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Not organized to be able to just throw out a reference and many disappeared over time as old web faded. It's more something you see relative to other OS's than an absolute. I really need to try to integrate all the examples sometime. Here's a few, esp from past, that give you an idea.

Historical look at quite a few http://brinch-hansen.net/papers/2001b.pdf

Note: A number were concurrency safe, had a nucleus that preserved consistency, or were organized in layers that could be tested independently. UNIX's was actually a watered down MULTIC's & he's harsh on it there. I suggest you google it too.

Burrough's B5000 Architecture (1961-) http://www.smecc.org/The%20Architecture%20%20of%20the%20Burr...

Note: Written in ALGOL variant, protected stack, bounds checks, type-checked procedure calls dynamically, isolation of processes, froze rogue ones w/ restart allowed if feasible, and sharing components. Forward thinking.

IBM System/38 (became AS/400) https://homes.cs.washington.edu/~levy/capabook/Chapter8.pdf

Note: Capability architecture at HW level. Used intermediate code for future-proofing. OS mostly in high-level language. Integrated database functionality for OS & apps. Many companies I worked for had them and nobody can remember them getting repaired. :)

Oberon System http://www.projectoberon.com/ http://www.cfbsoftware.com/modula2/Lilith.pdf

Note: Brilliance started in Lilith where two people in two years built HW, OS, and tooling with performance, safety, and consistency. Designed ideal assembly, safe system language (Modula-2), compiler, OS, and tied it all together. Kept it up as it evolved into Oberon, Active Oberon, etc. Now have a RISC processor ideal for it. Hansen did similar on very PDP-11 UNIX was invented on with Edison system, which had safety & Wirth-like simplicity.

OpenVMS https://en.wikipedia.org/wiki/OpenVMS

Note: Individual systems with good security architecture & reliability. Clustering released in 80's with up to 90 nodes at hundreds of miles w/ uptime up to 17 years. Rolling upgrades, fault-tolerance, versioned filesystem using "records," integrated DB, clear commands, consistent design, and great cross-language support since all had to support calling convention and stuff. Used in mainframe-style apps, UNIX-style, real-time, and so on. Declined, pulled off market, and recently re-released.

Genera LISP environment http://www.symbolics-dks.com/Genera-why-1.htm

Note: LISP was easy to parse, had REPL, supported all paradigms, macro's let you customize it, memory-safe, incremental compilation of functions, and even update apps while running. Genera was a machine/OS written in LISP specifically for hackers with lots of advanced functionality. Today's systems still can't replicate the flow and holistic experience of that. Wish they could, with or without LISP itself.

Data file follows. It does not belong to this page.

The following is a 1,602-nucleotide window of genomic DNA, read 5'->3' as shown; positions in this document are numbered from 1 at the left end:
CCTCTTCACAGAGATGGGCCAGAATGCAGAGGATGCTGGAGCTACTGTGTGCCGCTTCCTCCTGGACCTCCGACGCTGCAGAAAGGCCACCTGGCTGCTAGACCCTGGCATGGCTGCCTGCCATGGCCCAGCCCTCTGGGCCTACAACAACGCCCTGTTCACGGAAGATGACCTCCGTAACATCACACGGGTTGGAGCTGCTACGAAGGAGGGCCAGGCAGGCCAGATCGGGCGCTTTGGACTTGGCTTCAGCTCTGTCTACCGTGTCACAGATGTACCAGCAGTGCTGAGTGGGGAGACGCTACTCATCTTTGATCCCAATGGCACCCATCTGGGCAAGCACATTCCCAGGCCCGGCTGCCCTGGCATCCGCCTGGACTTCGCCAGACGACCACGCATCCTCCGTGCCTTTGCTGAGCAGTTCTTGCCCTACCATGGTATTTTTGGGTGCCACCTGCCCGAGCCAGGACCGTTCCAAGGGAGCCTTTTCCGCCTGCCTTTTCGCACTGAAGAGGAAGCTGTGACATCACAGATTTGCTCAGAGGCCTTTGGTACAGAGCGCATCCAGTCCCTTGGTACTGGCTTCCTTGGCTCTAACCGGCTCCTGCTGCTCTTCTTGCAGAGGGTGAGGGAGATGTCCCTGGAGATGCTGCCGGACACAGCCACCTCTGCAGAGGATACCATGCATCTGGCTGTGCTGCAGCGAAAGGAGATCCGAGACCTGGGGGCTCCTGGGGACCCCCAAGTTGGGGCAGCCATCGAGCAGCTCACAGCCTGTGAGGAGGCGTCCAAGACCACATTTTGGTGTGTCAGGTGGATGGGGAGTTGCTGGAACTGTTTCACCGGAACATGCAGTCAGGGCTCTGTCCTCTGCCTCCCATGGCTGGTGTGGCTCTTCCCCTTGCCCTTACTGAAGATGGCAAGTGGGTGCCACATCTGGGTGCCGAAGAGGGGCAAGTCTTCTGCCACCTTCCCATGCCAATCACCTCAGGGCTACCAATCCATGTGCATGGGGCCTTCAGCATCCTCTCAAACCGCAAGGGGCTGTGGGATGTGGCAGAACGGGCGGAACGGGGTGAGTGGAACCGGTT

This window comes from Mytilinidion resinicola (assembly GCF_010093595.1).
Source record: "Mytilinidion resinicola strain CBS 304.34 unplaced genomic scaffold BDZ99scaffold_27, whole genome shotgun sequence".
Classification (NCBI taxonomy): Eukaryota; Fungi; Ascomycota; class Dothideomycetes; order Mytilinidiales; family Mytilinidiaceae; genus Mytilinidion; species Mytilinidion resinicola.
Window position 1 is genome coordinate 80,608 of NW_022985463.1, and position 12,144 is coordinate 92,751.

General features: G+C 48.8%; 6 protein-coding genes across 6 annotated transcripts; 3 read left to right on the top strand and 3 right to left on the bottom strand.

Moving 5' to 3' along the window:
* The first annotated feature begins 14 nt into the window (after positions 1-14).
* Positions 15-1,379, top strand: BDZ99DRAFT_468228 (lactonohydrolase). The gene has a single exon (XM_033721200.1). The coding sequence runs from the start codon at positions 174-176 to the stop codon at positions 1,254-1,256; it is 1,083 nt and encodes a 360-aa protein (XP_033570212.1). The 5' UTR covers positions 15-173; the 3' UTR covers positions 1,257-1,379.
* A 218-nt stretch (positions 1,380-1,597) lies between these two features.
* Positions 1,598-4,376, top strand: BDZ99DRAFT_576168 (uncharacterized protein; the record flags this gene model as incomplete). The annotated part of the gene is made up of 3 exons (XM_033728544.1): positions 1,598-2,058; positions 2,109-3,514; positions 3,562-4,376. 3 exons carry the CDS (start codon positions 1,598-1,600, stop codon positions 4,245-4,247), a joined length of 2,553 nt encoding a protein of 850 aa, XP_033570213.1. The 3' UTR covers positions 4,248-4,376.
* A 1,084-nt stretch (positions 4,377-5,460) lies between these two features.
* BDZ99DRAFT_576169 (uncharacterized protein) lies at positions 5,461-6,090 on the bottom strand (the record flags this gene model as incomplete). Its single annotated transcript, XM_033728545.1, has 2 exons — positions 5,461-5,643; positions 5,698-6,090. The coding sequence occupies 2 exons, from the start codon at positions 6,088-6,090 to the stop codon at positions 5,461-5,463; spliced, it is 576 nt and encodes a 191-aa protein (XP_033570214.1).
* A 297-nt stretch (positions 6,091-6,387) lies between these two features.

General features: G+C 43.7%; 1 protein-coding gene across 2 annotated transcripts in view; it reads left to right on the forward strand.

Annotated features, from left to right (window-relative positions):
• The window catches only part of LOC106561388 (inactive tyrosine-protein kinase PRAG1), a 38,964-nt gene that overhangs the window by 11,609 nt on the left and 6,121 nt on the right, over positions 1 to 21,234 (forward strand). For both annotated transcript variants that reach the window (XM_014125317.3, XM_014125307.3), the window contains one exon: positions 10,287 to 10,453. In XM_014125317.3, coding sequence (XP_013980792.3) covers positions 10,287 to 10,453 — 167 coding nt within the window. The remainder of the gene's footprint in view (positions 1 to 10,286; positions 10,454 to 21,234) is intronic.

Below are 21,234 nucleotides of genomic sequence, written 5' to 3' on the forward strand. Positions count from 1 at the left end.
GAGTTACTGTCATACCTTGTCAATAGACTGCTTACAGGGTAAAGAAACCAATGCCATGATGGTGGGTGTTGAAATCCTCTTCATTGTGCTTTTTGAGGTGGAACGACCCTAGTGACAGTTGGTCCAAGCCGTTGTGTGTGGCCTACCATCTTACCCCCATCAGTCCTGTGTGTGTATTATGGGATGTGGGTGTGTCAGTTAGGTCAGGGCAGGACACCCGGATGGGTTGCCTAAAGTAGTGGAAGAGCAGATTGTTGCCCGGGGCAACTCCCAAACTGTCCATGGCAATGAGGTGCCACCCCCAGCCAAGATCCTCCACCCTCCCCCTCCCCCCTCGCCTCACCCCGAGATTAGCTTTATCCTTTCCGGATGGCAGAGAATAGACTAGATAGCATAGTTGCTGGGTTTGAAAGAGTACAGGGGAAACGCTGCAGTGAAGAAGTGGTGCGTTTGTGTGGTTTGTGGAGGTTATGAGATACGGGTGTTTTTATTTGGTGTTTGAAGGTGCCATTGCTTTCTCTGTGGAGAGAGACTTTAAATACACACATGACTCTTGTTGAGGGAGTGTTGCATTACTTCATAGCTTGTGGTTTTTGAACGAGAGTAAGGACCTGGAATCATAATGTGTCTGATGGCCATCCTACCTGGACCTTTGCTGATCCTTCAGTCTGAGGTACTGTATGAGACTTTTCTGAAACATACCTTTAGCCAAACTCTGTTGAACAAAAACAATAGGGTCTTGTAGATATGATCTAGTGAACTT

BeOS Multimedia Desktop http://birdhouse.org/beos/byte/29-10000ft/ https://www.youtube.com/watch?v=BsVydyC8ZGQ

Note: Article lists plenty of benefits that I didn't have with alternatives for long time and still barely do. Mainly due to great concurrency model and primitives (eg "benaphors"). Skip ahead to 16:10 to be amazed at what load it handled on older hardware. Haiku is an OSS project to try to re-create it.

EROS http://www.eros-os.org/papers/IEEE-Software-Jan-2002.pdf

Note: Capability-secure OS that redid things like networking stacks and GUI for more trustworthyness. It was fast. Also had persistence where a failure could only loose so much of your running state. MINIX 3 and Genode-OS continue the microkernel tradition in a state where you can actually use them today. MINIX 3 has self-healing capabilities. QNX was first to pull it off with POSIX/UNIX compatibility, hard real-time, and great performance. INTEGRITY RTOS bulletproofs the architecture further with good design.

SPIN OS http://www-spin.cs.washington.edu/

Note: Coded OS in safe Modula-3 language with additions for better concurrency and type-safe linking. Could isolate apps in user-mode then link performance-critical stuff directly into the kernel with language & type system adding safety. Like Wirth & Hansen, eliminates all the abstraction gaps & inconsistency in various layers on top of that. JX OS http://www4.cs.fau.de/Projects/JX/publications/jx-sec.pdf

Note: Builds on language-oriented approach. Puts drivers and trusted components in Java VM for safety. Microkernel outside it. Internal architecture builds security kernel/model on top of integrity model. Already doing well in tests. Open-source. High tech answer is probably Duffy's articles on Microsoft Midori.

So, there's a summary of OS architectures that did vastly better than UNIX in all kinds of ways. They range from 1961 mainframes to 1970-80's minicomputers to 1990's-2000's desktops. In many cases, aspects of their design could've been ported with effort but just weren't. UNIX retained unsafe language, root, setuid, discretionary controls, heavyweight components (apps + pipes), no robustness throughout, GUI issues and so on. Endless problems many others lacked by design.

Hope the list gives you stuff to think about or contribute to. :)


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